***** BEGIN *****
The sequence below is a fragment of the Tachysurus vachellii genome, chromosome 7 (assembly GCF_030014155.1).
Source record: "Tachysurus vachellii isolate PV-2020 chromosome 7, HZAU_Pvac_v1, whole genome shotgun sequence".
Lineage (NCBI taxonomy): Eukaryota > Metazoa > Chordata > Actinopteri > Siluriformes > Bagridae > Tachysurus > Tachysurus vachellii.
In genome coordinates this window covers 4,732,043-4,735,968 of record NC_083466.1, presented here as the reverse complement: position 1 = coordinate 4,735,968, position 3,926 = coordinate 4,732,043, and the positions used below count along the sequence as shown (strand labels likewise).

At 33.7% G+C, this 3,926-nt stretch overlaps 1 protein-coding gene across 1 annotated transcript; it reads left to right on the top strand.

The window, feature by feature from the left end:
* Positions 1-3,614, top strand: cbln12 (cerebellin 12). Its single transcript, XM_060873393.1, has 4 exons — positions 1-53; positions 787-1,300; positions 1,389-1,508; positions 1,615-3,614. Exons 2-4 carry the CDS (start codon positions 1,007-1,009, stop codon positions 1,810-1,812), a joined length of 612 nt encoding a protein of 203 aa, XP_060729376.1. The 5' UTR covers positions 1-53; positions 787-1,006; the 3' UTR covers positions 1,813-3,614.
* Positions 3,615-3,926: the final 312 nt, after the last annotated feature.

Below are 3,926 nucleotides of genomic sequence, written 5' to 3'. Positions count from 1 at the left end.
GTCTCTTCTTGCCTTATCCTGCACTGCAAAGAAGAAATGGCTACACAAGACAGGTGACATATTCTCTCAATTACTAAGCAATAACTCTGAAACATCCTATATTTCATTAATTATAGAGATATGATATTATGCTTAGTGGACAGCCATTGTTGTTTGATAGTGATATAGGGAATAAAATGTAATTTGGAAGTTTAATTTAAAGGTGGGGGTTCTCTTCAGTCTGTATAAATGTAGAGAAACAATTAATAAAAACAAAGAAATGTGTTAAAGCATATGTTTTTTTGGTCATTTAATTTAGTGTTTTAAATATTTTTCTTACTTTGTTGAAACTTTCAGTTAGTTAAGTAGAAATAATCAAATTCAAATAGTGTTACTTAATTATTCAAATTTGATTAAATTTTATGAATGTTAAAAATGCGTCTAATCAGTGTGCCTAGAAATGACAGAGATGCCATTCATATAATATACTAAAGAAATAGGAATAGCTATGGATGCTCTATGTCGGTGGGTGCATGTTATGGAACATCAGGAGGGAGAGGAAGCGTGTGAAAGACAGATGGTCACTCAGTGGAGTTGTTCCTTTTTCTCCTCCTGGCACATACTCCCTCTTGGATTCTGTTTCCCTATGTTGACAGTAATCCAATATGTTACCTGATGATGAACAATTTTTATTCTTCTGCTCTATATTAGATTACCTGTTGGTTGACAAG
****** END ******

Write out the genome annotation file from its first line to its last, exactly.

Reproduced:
The sequence below is a fragment of the Tachysurus vachellii genome, chromosome 7 (assembly GCF_030014155.1).
Source record: "Tachysurus vachellii isolate PV-2020 chromosome 7, HZAU_Pvac_v1, whole genome shotgun sequence".
Lineage (NCBI taxonomy): Eukaryota > Metazoa > Chordata > Actinopteri > Siluriformes > Bagridae > Tachysurus > Tachysurus vachellii.
In genome coordinates this window covers 4,732,043-4,735,968 of record NC_083466.1, presented here as the reverse complement: position 1 = coordinate 4,735,968, position 3,926 = coordinate 4,732,043, and the positions used below count along the sequence as shown (strand labels likewise).

At 33.7% G+C, this 3,926-nt stretch overlaps 1 protein-coding gene across 1 annotated transcript; it reads left to right on the top strand.

The window, feature by feature from the left end:
* Positions 1-3,614, top strand: cbln12 (cerebellin 12). Its single transcript, XM_060873393.1, has 4 exons — positions 1-53; positions 787-1,300; positions 1,389-1,508; positions 1,615-3,614. Exons 2-4 carry the CDS (start codon positions 1,007-1,009, stop codon positions 1,810-1,812), a joined length of 612 nt encoding a protein of 203 aa, XP_060729376.1. The 5' UTR covers positions 1-53; positions 787-1,006; the 3' UTR covers positions 1,813-3,614.
* Positions 3,615-3,926: the final 312 nt, after the last annotated feature.

Below are 3,926 nucleotides of genomic sequence, written 5' to 3'. Positions count from 1 at the left end.
GTCTCTTCTTGCCTTATCCTGCACTGCAAAGAAGAAATGGCTACACAAGACAGGTGACATATTCTCTCAATTACTAAGCAATAACTCTGAAACATCCTATATTTCATTAATTATAGAGATATGATATTATGCTTAGTGGACAGCCATTGTTGTTTGATAGTGATATAGGGAATAAAATGTAATTTGGAAGTTTAATTTAAAGGTGGGGGTTCTCTTCAGTCTGTATAAATGTAGAGAAACAATTAATAAAAACAAAGAAATGTGTTAAAGCATATGTTTTTTTGGTCATTTAATTTAGTGTTTTAAATATTTTTCTTACTTTGTTGAAACTTTCAGTTAGTTAAGTAGAAATAATCAAATTCAAATAGTGTTACTTAATTATTCAAATTTGATTAAATTTTATGAATGTTAAAAATGCGTCTAATCAGTGTGCCTAGAAATGACAGAGATGCCATTCATATAATATACTAAAGAAATAGGAATAGCTATGGATGCTCTATGTCGGTGGGTGCATGTTATGGAACATCAGGAGGGAGAGGAAGCGTGTGAAAGACAGATGGTCACTCAGTGGAGTTGTTCCTTTTTCTCCTCCTGGCACATACTCCCTCTTGGATTCTGTTTCCCTATGTTGACAGTAATCCAATATGTTACCTGATGATGAACAATTTTTATTCTTCTGCTCTATATTAGATTACCTGTTGGTTGACAAG